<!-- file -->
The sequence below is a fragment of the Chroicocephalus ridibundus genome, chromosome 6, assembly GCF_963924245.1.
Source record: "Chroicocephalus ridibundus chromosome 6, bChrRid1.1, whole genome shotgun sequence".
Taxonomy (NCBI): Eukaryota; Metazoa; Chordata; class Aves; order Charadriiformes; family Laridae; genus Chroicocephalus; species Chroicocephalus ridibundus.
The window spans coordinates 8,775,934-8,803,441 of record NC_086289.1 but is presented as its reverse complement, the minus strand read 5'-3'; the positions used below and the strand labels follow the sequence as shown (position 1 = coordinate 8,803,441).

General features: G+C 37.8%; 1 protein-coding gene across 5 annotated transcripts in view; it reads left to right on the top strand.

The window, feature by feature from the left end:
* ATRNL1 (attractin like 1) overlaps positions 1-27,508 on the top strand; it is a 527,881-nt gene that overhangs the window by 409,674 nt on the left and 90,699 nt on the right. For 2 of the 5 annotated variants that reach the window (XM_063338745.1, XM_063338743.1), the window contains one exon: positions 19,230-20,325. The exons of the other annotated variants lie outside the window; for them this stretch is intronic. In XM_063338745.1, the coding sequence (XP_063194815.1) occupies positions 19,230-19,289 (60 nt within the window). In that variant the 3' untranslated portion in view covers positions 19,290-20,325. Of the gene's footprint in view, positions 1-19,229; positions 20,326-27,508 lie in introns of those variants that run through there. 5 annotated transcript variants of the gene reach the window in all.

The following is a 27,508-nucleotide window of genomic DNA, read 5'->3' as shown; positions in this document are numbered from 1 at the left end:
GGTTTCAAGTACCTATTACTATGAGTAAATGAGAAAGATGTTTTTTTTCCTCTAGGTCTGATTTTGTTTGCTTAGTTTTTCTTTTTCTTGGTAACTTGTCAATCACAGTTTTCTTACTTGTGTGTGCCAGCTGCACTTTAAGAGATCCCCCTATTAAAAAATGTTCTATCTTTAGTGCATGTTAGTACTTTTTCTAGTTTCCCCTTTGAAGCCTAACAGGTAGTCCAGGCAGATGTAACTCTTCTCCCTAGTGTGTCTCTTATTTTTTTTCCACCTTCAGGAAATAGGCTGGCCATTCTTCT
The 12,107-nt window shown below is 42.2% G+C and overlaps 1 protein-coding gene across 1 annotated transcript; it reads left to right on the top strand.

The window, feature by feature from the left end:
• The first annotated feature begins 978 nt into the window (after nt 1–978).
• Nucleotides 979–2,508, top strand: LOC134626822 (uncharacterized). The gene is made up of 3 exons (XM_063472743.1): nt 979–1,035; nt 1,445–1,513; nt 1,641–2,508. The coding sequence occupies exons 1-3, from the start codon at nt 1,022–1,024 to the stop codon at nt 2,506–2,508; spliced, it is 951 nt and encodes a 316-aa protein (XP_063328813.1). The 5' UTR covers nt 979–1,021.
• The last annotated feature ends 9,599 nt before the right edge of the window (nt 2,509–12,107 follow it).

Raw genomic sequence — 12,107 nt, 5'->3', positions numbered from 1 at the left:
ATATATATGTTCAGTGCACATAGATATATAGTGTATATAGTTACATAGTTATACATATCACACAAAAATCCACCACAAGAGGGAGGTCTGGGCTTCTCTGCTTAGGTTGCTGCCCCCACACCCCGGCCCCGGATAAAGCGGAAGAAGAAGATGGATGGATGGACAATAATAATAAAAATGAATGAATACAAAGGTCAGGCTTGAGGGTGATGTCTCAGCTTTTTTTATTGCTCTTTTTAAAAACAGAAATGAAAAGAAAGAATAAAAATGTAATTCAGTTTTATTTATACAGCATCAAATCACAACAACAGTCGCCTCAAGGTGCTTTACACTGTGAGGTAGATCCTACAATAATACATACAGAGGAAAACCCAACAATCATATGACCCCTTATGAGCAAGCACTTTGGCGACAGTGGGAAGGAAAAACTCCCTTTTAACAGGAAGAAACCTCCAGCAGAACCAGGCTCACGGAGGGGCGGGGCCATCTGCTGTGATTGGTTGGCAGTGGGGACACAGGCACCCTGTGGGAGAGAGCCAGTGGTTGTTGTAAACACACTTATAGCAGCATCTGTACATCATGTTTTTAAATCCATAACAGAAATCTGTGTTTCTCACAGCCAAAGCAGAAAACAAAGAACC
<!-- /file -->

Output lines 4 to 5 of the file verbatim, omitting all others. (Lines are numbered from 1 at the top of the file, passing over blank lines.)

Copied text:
The window spans coordinates 8,775,934-8,803,441 of record NC_086289.1 but is presented as its reverse complement, the minus strand read 5'-3'; the positions used below and the strand labels follow the sequence as shown (position 1 = coordinate 8,803,441).

General features: G+C 37.8%; 1 protein-coding gene across 5 annotated transcripts in view; it reads left to right on the top strand.